5. DNA Sequence of the 3' End of hly A 2001
Since the C-terminal region of Hly A is clearly involved in the secretion process it was necessary to obtain the DNA sequence of the corresponding region of hly A. The results of the DNA sequence analysis and the predicted amino acid sequence for the last 218 residues compared with those of Hly psF4000 described by Felmlee et al 1985b (J. Bacteriol. 163 94-105), are presented in FIG. 3b.
The overall sequence in this region is highly conserved, with 95% homology at the DNA level, and 94% homology at the amino acid level. The sequence data and restriction enzyme analysis also confirmed the restriction enzyme site differences between Hly 2001 and the sequence of Felmlee et al. This included the surprising finding that the BglII site in the latter sequence has been replaced by a quite different BglII site (FIG. 3a). This BglII site in the Hly A 2001 sequence is extremly close to the terminus and enabled us to generate the 27 amino acid deletion of Hly A described above.
From the Hly A 2001 sequence data and knowledge of the down stream sequences at the cloning site junctions a profile of the hydropathy index for the terminal 82 amino acids of Hly A and for the deletions in pLG574 and pLG573 generated by cleavage at the BglII site was obtained (FIG. 4). In addition to the likely structure of the terminal regions formed in pLG573 and pLG574 the figure indicates the position of the BglII site which coincides with a rare feature in the predicted secondary structure of Hly A, a short .alpha. helical region. This feature is conserved in HlySF4000 as is a stretch of 13 relatively hydrophobic amino acids (residues 191-203) overlapping the predicted .alpha. helix between residues 185-196.
Subclones of pLG609 using EcoR1 Linker DNA to Generate Different Reading Frames in the Hly, 23 Kd Secretion Signal Region
Plasmid pLG609, derived as described in Example 1, was digested with the restriction endonuclease EcoR1. Three synthetic oligonucleotides:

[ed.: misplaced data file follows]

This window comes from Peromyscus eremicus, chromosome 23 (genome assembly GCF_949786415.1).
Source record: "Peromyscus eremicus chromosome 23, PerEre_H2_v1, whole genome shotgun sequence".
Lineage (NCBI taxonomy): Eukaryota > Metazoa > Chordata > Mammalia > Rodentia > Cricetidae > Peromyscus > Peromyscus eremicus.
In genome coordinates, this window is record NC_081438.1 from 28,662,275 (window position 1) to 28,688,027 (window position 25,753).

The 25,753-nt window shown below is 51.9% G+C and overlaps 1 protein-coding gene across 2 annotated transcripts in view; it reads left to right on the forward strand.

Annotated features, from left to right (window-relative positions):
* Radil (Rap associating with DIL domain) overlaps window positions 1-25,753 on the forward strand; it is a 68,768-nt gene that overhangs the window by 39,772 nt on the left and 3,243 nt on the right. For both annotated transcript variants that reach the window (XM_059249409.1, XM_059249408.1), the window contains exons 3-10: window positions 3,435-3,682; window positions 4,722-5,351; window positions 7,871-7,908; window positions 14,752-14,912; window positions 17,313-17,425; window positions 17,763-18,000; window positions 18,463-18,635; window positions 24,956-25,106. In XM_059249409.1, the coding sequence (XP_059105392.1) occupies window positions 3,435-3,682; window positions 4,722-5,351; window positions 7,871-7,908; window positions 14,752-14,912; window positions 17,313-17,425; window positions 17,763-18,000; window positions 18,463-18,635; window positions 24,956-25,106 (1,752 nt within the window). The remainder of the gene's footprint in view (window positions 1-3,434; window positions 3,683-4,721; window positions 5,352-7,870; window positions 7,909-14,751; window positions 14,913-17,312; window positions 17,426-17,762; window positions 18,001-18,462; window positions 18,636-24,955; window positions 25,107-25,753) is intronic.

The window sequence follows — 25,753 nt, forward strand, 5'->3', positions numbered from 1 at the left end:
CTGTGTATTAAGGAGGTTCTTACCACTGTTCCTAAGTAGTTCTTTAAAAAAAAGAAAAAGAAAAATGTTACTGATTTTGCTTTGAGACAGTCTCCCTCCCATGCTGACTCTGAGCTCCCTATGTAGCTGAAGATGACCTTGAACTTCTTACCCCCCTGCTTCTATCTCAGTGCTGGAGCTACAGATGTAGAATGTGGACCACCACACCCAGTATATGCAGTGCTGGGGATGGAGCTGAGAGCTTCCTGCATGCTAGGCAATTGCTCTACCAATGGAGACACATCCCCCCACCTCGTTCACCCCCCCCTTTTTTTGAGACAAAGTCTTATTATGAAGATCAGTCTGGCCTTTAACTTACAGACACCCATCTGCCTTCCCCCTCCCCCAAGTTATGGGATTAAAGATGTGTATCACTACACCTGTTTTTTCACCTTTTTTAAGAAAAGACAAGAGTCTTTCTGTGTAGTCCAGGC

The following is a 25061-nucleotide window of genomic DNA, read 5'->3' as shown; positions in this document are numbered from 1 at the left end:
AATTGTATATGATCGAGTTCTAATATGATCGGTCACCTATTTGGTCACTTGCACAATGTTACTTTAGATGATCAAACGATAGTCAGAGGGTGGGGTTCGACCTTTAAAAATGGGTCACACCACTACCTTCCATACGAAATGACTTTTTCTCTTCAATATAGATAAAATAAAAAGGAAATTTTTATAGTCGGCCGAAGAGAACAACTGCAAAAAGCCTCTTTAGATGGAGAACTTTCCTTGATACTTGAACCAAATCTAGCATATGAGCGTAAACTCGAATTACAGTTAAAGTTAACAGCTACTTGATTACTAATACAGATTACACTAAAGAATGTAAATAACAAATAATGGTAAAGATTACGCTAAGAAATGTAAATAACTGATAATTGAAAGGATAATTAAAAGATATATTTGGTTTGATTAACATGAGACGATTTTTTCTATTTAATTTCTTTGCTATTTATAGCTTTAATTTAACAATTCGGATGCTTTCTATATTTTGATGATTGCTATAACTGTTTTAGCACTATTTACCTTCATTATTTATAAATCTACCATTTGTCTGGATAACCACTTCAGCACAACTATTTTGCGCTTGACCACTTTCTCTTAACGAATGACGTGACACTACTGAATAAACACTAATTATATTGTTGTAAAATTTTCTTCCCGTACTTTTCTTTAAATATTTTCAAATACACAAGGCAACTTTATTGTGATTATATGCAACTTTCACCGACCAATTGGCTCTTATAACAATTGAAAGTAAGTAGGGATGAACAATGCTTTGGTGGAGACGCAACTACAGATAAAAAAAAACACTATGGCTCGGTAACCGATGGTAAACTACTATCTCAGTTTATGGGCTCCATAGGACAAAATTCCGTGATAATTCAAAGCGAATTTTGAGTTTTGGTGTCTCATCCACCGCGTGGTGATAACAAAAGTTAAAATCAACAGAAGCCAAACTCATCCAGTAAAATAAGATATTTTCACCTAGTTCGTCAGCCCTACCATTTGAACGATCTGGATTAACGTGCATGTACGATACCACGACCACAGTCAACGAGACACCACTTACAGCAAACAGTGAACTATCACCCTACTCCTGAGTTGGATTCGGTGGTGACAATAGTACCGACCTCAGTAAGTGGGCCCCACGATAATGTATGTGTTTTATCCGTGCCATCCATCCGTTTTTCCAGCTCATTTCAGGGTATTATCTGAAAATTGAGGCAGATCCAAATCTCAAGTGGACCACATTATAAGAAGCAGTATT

containing a Smal recognition site were synthesised using methods well known in the art and ligated with the digested pLG609 to yield novel vectors pLG609-1, pLG609-2 and pLG609-3 respectively as described in FIG. 7, each containing a different reading frame for the Hly A 23 Kd secretion signal region.
The vectors pLG609-1, pLG609-2 and pLG609-3 thereby accommodate the insertion of a second DNA sequence in any of the three reading frames relative to and upstream of the 3' end of hly A.
Secretion of a Bacterial Outer Membrane Protein Fused to the Hly A C-Terminal Region
A. Construction of a lacZ-ompF-hly A Chimeric Gene
A chimeric protein containing at the N-terminus 10 amino acids of a .beta.-galactosidase moiety with its translational start signals, a central portion containing the majority of the outer membrane porin OmpF and its C-terminus the secretion signal of Hly A was constructed. As a first step in this construction a lacZ-ompF hybrid gene was made in pUC12 (FIG. 8). The core of the ompF gene, lacking DNA sequences encoding the first 11 amino acids of the N-terminus and the final 30 amino acids of the C-terminus of mature OmpF was removed from pLG361 (Jackson et al 1985 EMBO J. 4 2377-2383) on a 0.9 kb BglII-HincII fragment. This was inserted downstream of the lac promoter of pUC12 which had been digested with BamHI and HincII. The intermediate plasmid pLG631 encoded a chimeric protein containing at its N-terminus the first 10 amino acids of a .beta.-galactosidase moiety fused to the central 300 amino acids of OmpF. Secondly, pLG609 was digested with EcoRI and filled in using Klenow to make blunt ends, before being further digested with HindIII to generate a 1.6 kb fragment. This contained the 3' end of hly A and was inserted into pLG631, which had been digested with HincII and HindIII. The resulting plasmid pLG632 was confirmed by restriction analysis and contained a lacZ-ompF-hly A gene fusion under the control of the lac promoter. Thus, pLG632 was predicted to encode a 56 Kd chimeric protein including the final 218 amino acids of Hly A. Transcription of this gene fusion was under the control of the lac promoter and translation was controlled by the start signals of .beta.-galactosidase.
B. Secretion of the 56 Kd Chimeric Protein into the Medium is Dependent upon the Presence of Hly B and Hly D
The 23 Kd C-terminal peptide of Hly A is specifically secreted into the medium from E. coli SE5000 containing the export functions, Hly B and Hly D, (Nicaud et al 1986b FEBS Lett. 204 331-335) encoded by pLG575 (Mackman et al J. Loc. Cit. 1985a). Therefore, we used the same conditions in order to test whether the 56 Kd chimeric protein, including this 23 Kd peptide of Hly A, could be recognised and specifically released into the medium using this system. For comparison, FIG. 9a shows the rapid accumulation of the 23 Kd peptide in the medium of strain SE5000 (pLG575) after derepression of the tac promoter of pLG609 with IPTG.